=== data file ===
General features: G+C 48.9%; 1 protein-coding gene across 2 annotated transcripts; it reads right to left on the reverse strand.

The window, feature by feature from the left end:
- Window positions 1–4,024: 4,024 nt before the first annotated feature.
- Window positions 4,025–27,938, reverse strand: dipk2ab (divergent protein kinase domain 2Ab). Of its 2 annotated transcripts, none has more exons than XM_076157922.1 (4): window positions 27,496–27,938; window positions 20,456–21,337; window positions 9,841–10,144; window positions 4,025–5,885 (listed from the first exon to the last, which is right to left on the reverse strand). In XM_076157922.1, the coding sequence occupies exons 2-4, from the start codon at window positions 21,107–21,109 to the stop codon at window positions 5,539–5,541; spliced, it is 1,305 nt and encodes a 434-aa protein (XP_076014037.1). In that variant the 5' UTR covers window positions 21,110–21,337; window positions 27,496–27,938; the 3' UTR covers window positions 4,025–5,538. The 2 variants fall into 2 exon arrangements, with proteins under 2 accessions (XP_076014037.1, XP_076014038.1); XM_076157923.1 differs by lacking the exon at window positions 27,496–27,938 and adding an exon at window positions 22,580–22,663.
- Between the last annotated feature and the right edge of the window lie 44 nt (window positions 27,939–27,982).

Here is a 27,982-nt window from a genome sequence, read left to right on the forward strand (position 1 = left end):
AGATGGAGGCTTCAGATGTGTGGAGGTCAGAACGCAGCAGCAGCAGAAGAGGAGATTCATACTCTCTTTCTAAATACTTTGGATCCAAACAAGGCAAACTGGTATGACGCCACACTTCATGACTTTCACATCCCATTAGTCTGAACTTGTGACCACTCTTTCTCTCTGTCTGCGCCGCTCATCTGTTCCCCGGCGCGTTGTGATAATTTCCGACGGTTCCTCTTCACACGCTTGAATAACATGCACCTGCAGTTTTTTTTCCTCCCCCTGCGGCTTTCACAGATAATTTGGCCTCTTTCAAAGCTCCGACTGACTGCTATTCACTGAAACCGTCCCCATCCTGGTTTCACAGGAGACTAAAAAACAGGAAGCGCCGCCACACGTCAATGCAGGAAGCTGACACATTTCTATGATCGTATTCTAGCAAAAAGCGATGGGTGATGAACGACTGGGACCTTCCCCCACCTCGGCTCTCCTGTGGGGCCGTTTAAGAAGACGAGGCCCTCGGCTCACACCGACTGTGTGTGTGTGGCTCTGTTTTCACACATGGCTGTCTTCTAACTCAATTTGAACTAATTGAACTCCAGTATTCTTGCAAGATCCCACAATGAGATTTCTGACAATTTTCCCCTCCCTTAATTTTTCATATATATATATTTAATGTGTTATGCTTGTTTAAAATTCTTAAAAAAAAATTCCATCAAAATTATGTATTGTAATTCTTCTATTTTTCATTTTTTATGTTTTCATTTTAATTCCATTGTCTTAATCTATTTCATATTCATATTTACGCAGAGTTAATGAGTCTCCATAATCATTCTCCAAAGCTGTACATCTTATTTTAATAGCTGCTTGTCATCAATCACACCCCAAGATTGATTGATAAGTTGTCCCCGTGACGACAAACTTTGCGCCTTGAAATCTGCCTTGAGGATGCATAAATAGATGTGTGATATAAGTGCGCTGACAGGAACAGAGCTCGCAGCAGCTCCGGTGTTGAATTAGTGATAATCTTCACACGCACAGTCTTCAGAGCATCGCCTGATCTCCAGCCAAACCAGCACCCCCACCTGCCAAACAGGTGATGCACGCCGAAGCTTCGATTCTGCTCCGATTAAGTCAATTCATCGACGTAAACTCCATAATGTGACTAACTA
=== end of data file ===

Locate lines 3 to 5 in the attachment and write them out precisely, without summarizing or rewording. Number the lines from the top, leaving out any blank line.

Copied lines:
- Window positions 1–4,024: 4,024 nt before the first annotated feature.
- Window positions 4,025–27,938, reverse strand: dipk2ab (divergent protein kinase domain 2Ab). Of its 2 annotated transcripts, none has more exons than XM_076157922.1 (4): window positions 27,496–27,938; window positions 20,456–21,337; window positions 9,841–10,144; window positions 4,025–5,885 (listed from the first exon to the last, which is right to left on the reverse strand). In XM_076157922.1, the coding sequence occupies exons 2-4, from the start codon at window positions 21,107–21,109 to the stop codon at window positions 5,539–5,541; spliced, it is 1,305 nt and encodes a 434-aa protein (XP_076014037.1). In that variant the 5' UTR covers window positions 21,110–21,337; window positions 27,496–27,938; the 3' UTR covers window positions 4,025–5,538. The 2 variants fall into 2 exon arrangements, with proteins under 2 accessions (XP_076014037.1, XP_076014038.1); XM_076157923.1 differs by lacking the exon at window positions 27,496–27,938 and adding an exon at window positions 22,580–22,663.
- Between the last annotated feature and the right edge of the window lie 44 nt (window positions 27,939–27,982).